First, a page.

An elaborate and long-awaited plan to revive the Hamilton Zoo will go ahead, despite huge uncertainty where the millions of dollars required to fund it will come from.
Today's decision came as Hamilton City Council chief executive Richard Briggs admitted he was unsure whether new health and safety actions taken after the death of zoo keeper Samantha Kudeweh would be enough to mitigate any potential risks and guarantee the safety of staff, visitors and neighbours.
The master plan, which will cost $15.688 million to implement, was put on hold for two-and-a-half years while council was being prosecuted over the keeper's death in September 2015 and was finally made public in February this year after the Herald urged the Ombudsman to intervene and release the information.
The five-phase plan proposed to be implemented over 10 years included a major redevelopment and new initiatives such as overnight glamping, new cafe and gift shop and a new area housing tigers and otters.
The public consultation process received 194 submissions with 83 per cent of submitters agreeing the plan would meet the zoo's outcome of being fun and supporting conservation, education and sustainability.
Only 47 per cent supported the plan being funded by a combination of admission fees, general rates, a targeted rate and community partnership and sponsorship while 10 per cent did not want it funded it all.
Hamilton Zoo director Stephen Standley acknowledged that some submitters thought the council was "numpties" for putting out a plan without funding implications.
However he said the whole point of putting the plan out was to attract funding interest and believed a figure of 30 per cent coming from external funding and sponsorship was achievable.
The zoo currently attracted 130,000 visitors annually and he believed there was potential to increase that to 250,000 a year through the new plan. In comparison Auckland Zoo attracted between 700,000 and 750,000 visitors a year.
Hamilton Zoo is currently costing ratepayers $3m a year after costs, which equated to subsidising $23.88 each visitor - almost the same cost of the $23 adult ticket.
Mayor Andrew King criticised the director for presenting the report in a biased way and felt he was trying to sell the plan to council.
"I'm not comfortable the presentation was done in a neutral way."
King said part of the plan where people would be offered to tent next to wild animals in cages was "ludicrous".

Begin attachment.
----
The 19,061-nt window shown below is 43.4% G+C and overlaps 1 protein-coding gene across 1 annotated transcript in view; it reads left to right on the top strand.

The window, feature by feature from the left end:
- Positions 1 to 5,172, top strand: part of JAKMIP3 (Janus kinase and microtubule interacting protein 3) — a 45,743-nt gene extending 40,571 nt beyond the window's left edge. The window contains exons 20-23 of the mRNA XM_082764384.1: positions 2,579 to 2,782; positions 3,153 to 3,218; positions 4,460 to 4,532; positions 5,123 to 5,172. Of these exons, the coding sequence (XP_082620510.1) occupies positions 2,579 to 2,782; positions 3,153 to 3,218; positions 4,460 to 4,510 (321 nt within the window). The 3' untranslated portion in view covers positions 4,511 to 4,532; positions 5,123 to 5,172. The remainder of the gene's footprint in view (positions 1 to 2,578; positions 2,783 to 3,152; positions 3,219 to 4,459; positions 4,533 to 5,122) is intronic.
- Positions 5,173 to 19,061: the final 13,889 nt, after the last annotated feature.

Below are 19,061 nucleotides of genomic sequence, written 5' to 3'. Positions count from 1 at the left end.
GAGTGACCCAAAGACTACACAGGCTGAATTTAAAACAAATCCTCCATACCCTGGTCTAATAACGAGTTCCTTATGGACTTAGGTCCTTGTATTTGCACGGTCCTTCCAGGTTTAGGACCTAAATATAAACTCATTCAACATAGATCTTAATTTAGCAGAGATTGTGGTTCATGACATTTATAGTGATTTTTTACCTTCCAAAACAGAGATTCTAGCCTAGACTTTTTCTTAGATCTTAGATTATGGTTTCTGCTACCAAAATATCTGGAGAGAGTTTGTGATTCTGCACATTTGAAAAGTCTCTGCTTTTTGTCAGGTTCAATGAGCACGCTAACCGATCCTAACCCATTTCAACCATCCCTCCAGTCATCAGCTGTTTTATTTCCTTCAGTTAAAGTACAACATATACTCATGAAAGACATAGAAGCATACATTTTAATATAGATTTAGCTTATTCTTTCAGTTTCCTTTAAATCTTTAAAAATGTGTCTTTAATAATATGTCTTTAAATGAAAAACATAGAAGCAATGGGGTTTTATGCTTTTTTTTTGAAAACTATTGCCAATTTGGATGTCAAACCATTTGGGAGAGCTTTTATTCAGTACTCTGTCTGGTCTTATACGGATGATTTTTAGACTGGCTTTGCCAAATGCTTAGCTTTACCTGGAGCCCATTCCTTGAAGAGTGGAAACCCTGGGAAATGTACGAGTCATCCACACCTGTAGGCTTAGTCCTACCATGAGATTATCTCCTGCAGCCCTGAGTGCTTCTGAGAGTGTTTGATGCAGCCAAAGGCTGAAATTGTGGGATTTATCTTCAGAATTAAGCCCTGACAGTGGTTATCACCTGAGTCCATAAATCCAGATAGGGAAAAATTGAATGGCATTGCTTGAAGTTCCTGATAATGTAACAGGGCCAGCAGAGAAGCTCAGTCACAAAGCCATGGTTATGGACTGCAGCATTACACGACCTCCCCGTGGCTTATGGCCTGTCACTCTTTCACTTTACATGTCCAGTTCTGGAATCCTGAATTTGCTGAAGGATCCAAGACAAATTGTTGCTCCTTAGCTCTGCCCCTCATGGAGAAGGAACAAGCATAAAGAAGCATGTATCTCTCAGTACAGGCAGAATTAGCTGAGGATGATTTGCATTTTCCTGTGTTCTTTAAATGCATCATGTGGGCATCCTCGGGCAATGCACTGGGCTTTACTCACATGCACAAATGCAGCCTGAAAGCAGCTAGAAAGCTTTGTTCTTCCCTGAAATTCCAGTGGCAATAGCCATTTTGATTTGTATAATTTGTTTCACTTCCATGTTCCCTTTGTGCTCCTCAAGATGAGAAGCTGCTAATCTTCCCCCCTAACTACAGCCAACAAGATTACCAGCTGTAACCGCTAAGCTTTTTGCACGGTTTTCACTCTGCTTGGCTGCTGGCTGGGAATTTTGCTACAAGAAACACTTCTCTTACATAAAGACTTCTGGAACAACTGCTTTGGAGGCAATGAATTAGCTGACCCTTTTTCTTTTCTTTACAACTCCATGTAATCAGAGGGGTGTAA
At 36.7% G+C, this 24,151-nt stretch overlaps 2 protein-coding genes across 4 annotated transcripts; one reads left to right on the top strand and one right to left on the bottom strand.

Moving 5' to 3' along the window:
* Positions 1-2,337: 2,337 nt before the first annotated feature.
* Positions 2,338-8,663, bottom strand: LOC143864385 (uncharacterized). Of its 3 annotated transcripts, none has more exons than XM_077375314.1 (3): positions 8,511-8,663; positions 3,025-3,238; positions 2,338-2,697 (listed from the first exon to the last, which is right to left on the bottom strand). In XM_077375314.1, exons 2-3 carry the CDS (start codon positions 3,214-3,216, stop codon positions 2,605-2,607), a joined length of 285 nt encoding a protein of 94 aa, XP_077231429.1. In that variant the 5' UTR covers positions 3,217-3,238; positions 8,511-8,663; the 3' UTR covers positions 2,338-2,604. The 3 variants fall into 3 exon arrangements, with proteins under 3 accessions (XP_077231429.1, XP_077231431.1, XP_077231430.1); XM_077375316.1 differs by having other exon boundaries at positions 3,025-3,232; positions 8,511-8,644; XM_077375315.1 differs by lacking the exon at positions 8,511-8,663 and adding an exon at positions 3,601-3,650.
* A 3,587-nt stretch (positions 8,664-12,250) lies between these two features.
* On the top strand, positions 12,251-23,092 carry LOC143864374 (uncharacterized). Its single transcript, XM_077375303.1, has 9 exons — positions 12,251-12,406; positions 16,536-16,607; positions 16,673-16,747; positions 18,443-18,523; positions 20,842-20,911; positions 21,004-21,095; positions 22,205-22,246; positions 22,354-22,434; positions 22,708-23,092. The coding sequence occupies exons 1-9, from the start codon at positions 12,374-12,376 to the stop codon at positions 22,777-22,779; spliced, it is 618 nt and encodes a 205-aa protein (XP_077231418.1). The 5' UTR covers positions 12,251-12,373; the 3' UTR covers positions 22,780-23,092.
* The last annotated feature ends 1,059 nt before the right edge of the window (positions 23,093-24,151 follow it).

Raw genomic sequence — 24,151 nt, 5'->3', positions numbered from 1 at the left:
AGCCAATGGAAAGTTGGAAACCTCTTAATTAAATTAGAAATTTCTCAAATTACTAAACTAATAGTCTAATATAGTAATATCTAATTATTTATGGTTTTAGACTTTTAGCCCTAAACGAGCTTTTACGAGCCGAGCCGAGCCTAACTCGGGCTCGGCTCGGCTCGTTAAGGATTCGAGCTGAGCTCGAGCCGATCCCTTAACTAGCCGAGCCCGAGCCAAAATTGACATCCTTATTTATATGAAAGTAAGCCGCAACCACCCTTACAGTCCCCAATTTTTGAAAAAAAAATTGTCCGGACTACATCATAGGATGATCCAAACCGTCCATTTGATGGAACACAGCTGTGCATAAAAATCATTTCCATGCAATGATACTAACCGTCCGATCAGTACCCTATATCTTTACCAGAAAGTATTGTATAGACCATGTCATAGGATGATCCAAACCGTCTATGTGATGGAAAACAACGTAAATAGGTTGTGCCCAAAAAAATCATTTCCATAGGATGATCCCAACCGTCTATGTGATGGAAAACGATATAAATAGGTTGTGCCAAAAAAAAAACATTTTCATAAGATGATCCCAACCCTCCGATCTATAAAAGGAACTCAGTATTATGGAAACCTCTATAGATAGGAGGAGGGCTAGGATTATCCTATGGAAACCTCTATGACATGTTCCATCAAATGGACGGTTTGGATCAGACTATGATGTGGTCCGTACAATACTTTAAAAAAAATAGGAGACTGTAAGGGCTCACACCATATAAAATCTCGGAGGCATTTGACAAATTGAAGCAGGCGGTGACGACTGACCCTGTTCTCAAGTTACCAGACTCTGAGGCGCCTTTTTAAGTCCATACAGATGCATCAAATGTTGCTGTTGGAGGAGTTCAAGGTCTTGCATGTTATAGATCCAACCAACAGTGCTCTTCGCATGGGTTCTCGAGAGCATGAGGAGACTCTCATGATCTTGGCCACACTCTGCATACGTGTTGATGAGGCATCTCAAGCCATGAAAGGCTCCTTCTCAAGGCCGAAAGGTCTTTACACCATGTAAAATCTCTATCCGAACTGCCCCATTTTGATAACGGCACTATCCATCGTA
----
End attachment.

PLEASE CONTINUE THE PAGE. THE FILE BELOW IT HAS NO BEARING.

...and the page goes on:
He said the council had already spent $1m in the last term on plans that did not eventuate and he was not going to support another. The master plan cost council $80,000 to develop.
"Our city is borrowing $4m a year just to maintain existing services." He would not support spending $15 million the council did not have.
He also did not feel comfortable that the council could guarantee the safety of staff, visitors and neighbours to the zoo if they did "stupid things" despite the extra measures taken after Kudeweh's death.
Briggs said he did not know at this stage and told him all but one recommendation, which was to put a cover on the chimpanzees' cage, had been carried out and once completed he would be reviewing it within six months to see whether the council was successfully mitigating the large risks associated with housing wild animals.
"At this point of time I can't actually answer whether the work we are doing will mitigate it to that extent."
Councillors Angela O'Leary, who was involved in creating the Zoo Master Plan, said the zoo was a magical place with magical animals and was a fun place people could go to other than the mall.
She also urged the council to follow the wish of submitters.
Councillor Mark Bunting supported the plan but rubbished the submission process saying he got more responses on his personal Facebook page.
Bunting said the zoo was an investment for the city and would complement the Hamilton Gardens.
"God knows we don't have a mountain, we don't have a beach - we need stuff."
Geoff Taylor voted for the proposal but expressed doubt over where the money would come from and said there needed to be some clever plans to attract external funders.
Taylor said it was a good plan that was light on funding details and felt a lot of the projects "would not see the light of day".
Councillor Martin Gallagher said neighbouring councils whose ratepayers also used the city's good facilities needed to start paying towards them and suggested introducing a Hamilton card where residents would get a discount.
Councillor Garry Mallett said he put people before animals so would not be voting to spend money on housing animals when some people they represented did not have anywhere to live.
The motion was passed eight to four and will be considered as part of the council's Long Term Plan discussions.
The vote for the Hamilton Zoo Master Plan